General Teaching Council Northern Ireland

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School union withdraws proposal


24/10/2008 :: Northern Ireland :: The Irish News

The union representing striking teachers in Newtownards has abandoned a proposal to have a pupil taught in isolation.

Staff at Movilla High School are remaining off work but the NASUWT has said it will withdraw one of three proposals for the education of the boy at the centre of the dispute.

Pupils have been at home since last Monday when teachers went out on strike after having their pay docked for refusing to teach a boy they claim assaulted a member of staff.

The 15-year-old pupil is expected to appear before a juvenile court next month, following an investigation by police.

The union met yesterday to consider the outcome of talks with the South Eastern Education and Library Board (SEELB) at the Labour Relations Agency.

In a statement the Movilla teachers said they were disturbed by a refusal by the board to consider proposals for resolving the dispute.

It had been suggested that the pupil could be taught in isolation at Movilla by a team of specialist qualified teachers but the union said it was now withdrawing this proposal.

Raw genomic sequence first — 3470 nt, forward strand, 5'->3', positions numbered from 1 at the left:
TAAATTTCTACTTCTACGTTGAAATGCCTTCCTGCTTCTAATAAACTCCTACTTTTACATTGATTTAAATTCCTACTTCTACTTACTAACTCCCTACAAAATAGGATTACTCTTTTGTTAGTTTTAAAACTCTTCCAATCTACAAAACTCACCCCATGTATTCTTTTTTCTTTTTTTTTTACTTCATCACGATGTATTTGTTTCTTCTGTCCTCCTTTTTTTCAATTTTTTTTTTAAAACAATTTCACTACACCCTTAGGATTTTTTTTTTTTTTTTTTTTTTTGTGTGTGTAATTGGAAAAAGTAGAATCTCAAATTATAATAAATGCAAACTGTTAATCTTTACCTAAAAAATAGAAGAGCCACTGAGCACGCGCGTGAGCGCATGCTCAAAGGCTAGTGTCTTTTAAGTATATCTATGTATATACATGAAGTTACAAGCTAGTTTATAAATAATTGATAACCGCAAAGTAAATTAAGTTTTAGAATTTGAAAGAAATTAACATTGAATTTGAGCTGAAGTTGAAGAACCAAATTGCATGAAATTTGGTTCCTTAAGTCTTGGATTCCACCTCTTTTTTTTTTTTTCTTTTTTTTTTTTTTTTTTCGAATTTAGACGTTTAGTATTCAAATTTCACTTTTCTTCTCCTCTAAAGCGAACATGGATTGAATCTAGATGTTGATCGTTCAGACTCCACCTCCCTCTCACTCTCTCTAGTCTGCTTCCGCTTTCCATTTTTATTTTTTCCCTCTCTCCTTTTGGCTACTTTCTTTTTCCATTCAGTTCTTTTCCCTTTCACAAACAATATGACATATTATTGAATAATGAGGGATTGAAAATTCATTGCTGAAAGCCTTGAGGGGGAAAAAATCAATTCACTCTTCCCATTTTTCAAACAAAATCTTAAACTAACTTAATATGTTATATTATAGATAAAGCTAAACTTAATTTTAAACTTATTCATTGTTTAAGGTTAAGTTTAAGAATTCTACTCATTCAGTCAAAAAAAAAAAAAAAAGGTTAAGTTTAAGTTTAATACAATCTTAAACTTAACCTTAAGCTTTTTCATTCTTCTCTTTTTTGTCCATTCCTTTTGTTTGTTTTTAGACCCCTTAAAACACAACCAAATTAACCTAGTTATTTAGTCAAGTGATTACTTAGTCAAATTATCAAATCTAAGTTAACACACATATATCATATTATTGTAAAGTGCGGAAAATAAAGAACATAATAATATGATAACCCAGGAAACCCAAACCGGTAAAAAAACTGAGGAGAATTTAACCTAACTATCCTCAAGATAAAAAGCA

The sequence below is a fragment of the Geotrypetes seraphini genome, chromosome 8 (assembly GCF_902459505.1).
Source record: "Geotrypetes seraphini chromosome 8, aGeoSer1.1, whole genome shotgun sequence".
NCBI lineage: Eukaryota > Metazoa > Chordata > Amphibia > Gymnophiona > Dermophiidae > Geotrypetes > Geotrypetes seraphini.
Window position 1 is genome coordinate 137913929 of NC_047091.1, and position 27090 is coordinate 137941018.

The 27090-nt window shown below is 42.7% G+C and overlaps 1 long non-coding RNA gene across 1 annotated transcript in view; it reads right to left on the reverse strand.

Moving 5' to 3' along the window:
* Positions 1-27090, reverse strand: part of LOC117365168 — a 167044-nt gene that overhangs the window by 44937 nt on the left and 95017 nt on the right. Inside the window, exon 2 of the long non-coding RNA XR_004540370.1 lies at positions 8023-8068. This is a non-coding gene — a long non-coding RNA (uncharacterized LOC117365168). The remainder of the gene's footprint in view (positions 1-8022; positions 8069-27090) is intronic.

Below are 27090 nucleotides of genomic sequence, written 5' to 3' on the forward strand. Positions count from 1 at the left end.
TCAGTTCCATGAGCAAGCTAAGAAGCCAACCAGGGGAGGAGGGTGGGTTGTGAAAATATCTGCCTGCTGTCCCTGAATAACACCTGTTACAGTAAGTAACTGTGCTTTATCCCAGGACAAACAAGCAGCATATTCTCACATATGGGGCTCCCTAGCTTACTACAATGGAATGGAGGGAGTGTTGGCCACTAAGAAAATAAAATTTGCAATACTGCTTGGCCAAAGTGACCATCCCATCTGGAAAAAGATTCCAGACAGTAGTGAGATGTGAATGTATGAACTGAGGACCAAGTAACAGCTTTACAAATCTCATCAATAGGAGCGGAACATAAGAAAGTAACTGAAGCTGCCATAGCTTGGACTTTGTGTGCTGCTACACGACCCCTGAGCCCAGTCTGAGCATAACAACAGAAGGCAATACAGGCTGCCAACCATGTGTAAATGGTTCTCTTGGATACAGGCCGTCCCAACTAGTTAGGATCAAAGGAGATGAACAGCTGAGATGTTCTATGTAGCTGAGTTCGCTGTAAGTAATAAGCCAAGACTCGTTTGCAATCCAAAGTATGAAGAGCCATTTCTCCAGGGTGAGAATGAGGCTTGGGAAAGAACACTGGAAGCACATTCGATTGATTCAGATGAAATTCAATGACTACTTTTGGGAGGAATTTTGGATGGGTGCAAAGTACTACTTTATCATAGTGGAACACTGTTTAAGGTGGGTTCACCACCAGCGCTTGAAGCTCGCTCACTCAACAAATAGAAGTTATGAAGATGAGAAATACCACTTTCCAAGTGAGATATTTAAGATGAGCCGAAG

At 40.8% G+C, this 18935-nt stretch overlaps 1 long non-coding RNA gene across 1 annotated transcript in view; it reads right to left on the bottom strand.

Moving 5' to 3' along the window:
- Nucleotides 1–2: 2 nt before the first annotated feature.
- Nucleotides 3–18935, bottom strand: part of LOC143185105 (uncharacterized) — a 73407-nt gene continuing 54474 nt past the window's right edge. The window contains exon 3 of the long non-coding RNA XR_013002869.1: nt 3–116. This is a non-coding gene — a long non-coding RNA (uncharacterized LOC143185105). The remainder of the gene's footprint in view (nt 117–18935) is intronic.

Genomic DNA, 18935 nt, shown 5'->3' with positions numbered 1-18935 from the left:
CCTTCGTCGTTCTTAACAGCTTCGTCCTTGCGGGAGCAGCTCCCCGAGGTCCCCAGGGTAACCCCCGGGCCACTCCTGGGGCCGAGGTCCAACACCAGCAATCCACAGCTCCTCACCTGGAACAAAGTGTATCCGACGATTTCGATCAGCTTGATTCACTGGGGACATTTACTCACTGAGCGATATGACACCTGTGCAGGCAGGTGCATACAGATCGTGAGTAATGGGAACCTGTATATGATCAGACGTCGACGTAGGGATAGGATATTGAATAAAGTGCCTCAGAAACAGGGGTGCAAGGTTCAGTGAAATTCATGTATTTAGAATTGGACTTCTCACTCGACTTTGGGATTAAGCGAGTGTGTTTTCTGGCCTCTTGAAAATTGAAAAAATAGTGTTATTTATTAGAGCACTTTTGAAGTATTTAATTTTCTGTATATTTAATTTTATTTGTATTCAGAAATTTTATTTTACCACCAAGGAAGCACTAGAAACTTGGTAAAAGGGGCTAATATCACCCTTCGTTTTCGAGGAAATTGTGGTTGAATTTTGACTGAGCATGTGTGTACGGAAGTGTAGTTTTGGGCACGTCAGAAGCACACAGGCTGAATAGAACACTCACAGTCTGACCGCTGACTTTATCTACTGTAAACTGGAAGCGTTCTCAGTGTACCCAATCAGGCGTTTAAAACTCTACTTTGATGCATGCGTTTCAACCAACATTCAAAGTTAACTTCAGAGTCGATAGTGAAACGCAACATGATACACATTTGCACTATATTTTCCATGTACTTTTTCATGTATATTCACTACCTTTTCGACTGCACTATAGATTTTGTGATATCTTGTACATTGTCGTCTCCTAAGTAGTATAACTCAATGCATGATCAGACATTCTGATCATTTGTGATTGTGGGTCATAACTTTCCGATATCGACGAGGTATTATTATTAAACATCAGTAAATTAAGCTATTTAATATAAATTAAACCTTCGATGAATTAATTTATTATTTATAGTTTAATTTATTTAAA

Two further proposals remain - that the pupil be offered an alternative individual education programme or transfer to another school.

"From the outset we have been committed to bringing this dispute to an end and to return to normal working at Movilla High School at the very earliest opportunity," the teachers' statement read.

"NASUWT resolves many problems of this type on a routine basis without the necessity of recourse to industrial action."

In a development last night the SEELB said it wanted to bring in an independent child psychologist to assess the needs of the child.

The child's parents have said the child will stay away from school until the assessment is carried out.

It is unclear when further talks at the Labour Relations Agency may take place but the union said its representatives were keeping themselves available for negotiations.

SEELB chief executive Stanton Sloan said he was "gravely disappointed" that the strike was continuing.



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